Deploying solar mini-grids across the nearly 300 refugee settlements in sub-Saharan Africa would deliver clean and reliable energy to 5 million people while avoiding the emissions of 2.86Mt CO2 over 20 years, compared to the use of diesel generators. This is roughly equivalent to the yearly emissions of 1.5 million cars in the EU driven for 15000 km.
The findings were shared in a recent article published in Nature Energy by JRC and Utrecht University scientists.
The study provides a consistent estimation of the environmental benefit and overall costs of providing clean electricity access to the almost 5 million refugees. This information could help decision-makers evaluate whether and how to deploy new energy infrastructures.
Effective strategies for financing electrification of rural or vulnerable communities remain a challenge in Sub-Saharan Africa. People living in refugee camps are among the most affected by lack of access to electricity. Yet, they are too often left out of the electrification efforts, partly because the settlements are considered temporary and because of a poor understanding of their energy needs.
The energy needs in refugee camps
By interviewing 300 refugees and using publicly available traditional and Earth observation data, the scientists estimated a total electricity demand of 154 GWh/year. This figure includes lighting, air circulation, and phone charging for 1.15 million households and the estimated demand of almost 59,000 microbusinesses and around 7,000 institutional loads. To put these numbers in perspective, a high-income country with a similar population would consume around 150 times more electricity.
The analyses shows that it is feasible to meet the needs by deploying fully renewable mini-grids in the almost 300 refugee settlements. Mini-grids are electric power generators and distribution systems that provide energy for remote settlements such as refugee camps.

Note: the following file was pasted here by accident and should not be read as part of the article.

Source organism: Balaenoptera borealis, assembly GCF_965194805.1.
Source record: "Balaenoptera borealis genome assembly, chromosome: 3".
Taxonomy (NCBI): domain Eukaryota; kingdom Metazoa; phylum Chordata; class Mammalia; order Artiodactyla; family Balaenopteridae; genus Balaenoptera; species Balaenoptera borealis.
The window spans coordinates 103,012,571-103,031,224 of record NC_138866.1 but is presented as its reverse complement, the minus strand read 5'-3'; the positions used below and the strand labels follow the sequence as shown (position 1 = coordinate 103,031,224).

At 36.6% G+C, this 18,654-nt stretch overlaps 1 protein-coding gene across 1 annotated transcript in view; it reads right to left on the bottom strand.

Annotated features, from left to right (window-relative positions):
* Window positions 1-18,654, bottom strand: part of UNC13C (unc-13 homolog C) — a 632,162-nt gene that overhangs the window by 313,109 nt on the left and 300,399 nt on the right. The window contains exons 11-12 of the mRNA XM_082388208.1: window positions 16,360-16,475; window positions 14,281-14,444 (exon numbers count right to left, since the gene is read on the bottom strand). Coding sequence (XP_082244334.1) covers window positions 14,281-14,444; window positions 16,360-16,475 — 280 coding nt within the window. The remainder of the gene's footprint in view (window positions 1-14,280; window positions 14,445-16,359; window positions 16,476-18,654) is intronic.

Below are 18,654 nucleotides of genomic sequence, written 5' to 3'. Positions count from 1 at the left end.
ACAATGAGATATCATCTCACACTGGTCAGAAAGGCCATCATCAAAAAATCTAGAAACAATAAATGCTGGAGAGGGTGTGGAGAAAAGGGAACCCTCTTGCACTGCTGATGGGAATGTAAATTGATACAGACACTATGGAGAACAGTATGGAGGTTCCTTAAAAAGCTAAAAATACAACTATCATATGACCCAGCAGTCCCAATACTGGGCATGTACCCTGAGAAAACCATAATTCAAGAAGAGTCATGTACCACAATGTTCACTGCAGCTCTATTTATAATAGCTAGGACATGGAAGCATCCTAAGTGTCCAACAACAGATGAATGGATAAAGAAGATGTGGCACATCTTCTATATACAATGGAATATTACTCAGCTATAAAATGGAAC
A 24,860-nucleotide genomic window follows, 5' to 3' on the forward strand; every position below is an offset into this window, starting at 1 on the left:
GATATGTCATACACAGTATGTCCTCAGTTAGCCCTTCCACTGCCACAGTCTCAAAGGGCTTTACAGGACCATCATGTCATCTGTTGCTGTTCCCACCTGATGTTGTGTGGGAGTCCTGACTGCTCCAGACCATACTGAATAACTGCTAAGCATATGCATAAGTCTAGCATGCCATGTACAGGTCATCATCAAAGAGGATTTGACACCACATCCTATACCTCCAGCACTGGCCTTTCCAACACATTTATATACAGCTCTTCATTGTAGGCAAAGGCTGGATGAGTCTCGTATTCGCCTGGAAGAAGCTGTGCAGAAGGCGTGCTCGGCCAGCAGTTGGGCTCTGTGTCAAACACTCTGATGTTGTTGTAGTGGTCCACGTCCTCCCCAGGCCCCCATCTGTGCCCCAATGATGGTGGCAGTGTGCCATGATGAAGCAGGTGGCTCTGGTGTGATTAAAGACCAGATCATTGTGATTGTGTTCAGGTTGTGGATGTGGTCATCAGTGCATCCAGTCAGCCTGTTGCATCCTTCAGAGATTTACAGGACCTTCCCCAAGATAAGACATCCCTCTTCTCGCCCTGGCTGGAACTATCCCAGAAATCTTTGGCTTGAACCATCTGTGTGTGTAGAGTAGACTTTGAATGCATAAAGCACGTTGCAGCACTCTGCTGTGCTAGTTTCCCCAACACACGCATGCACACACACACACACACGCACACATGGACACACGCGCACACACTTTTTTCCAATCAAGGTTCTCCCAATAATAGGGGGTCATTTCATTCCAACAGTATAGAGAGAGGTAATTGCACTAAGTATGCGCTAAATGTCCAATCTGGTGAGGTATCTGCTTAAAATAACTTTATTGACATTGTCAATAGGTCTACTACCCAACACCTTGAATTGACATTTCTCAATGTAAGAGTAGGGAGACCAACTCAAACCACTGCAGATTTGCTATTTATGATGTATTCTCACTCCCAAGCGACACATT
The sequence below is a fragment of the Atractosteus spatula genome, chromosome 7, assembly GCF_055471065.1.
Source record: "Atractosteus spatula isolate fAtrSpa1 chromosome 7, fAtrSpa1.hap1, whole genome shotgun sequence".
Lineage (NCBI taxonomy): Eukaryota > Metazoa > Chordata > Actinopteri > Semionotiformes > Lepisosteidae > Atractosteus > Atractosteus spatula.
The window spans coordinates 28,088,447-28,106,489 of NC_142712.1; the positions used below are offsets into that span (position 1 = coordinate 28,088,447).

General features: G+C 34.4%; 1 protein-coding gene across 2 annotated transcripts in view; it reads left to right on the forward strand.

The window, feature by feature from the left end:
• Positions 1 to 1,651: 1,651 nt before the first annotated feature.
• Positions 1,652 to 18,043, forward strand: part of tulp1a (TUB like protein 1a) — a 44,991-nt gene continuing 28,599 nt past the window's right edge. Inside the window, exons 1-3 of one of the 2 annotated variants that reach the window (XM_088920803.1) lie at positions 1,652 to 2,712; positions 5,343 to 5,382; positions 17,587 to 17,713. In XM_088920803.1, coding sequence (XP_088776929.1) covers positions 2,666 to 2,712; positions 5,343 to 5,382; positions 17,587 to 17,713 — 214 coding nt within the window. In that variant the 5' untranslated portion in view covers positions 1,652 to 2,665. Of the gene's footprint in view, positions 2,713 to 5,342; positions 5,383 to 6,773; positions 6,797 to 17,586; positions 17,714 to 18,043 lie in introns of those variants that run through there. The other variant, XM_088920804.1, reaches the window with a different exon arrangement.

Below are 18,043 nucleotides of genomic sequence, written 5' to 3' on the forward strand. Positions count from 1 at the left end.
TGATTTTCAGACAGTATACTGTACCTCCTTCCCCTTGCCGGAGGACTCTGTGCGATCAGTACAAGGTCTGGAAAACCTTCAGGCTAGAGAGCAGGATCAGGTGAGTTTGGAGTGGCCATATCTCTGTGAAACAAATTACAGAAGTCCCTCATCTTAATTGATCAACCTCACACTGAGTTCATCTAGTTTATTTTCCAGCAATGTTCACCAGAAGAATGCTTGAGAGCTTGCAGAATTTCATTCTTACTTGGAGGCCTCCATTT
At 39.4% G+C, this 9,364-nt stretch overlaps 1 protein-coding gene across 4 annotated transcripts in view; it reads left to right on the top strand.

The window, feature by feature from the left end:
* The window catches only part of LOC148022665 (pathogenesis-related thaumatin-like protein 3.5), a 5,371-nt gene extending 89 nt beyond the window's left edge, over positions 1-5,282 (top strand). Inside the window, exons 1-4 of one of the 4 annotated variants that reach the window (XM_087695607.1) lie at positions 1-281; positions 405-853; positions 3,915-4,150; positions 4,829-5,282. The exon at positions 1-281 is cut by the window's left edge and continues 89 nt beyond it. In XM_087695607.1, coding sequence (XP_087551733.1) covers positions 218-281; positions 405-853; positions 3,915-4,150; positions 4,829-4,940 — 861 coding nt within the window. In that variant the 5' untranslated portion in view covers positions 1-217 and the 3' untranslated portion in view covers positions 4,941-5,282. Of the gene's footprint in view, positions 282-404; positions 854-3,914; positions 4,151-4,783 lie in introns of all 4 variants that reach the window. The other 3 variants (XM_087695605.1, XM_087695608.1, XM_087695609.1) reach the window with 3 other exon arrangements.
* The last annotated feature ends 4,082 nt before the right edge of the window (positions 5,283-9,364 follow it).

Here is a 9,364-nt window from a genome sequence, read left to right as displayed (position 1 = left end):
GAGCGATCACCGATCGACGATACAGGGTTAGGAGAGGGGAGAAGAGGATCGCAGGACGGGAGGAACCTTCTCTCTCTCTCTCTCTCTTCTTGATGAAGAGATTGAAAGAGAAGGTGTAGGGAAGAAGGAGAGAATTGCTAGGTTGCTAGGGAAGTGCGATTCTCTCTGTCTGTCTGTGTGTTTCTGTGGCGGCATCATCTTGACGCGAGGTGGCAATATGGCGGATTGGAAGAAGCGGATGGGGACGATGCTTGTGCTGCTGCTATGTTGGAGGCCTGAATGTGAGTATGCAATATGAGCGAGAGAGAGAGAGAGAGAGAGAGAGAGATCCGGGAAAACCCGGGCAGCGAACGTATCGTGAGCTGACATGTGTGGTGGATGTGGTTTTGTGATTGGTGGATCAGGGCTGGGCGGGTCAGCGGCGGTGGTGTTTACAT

Outside the house, access to electricity is also associated with improved women's safety, health care and education. Moreover, a mini-grid also provides income-generation opportunities for the refugees and their host communities, by facilitating informal micro-businesses such as cooled-beverages vendors, phone charging spots, and hair-dressing salons.
The study estimates that covering the electricity needs for the almost 5 million refugees living in 300 settlements in Africa with solar mini-grids would cost just over US$1billion.
While deploying fully renewable photovoltaic mini-grids instead of other less environmentally friendly alternatives has a higher up-front cost, the report highlights that several previous studies have found solar options to be less expensive when comparing their lifetime viability.
Previous work: What the JRC does for clean energy in Africa
Over the last year, the JRC team published a series of high-impact-factor peer-reviewed papers which provide a basis for planning clean energy programmes in Sub-Saharan Africa. The findings can support a better integration of energy, health and humanitarian policy by identifying the areas or countries where the investments are most needed.
The research provides a bottom-up geographic information system (GIS) framework for policy makers, researchers, consultants, and other stakeholders.
- In “An action agenda for Africa’s electricity sector”, scientists identified a suite of actions that, if implemented, would put Africa's electricity sector on track to sharply increase electrification rates across the continent while securing long-term access to affordable cleaner energy, and reducing greenhouse-gas emissions.
- A recent study shows that solar photovoltaic systems are more affordable to no less than 36% of the unelectrified populations and can boost the efforts to reduce poverty: “Mapping of affordability levels for photovoltaic-based electricity generation in the solar belt of sub-Saharan Africa, East Asia and South Asia”
- Results from “Achieving universal electrification of rural healthcare facilities in sub-Saharan Africa with decentralized renewable energy technologies” shed new light on the potential of decentralised energy systems to offer a reliable, quick, and cost-effective way to increase access to electricity for rural healthcare facilities in sub- Saharan Africa. This study identified more than 55,000 such facilities without electricity access and analysed the costs and benefits of powering each of these with solar photovoltaic and battery storage systems.
- New investments in decentralised power generation within Sub-Saharan Africa play a progressively important role in increasing energy access and addressing the continent's electricity supply shortages. The paper “A multidimensional high-resolution assessment approach to boost decentralised energy investments in Sub-Saharan Africa” provides a comprehensive and consistent analysis of the attractiveness for decentralised photovoltaic technologies at an unprecedented level of detail using both high-resolution spatial data and national report.
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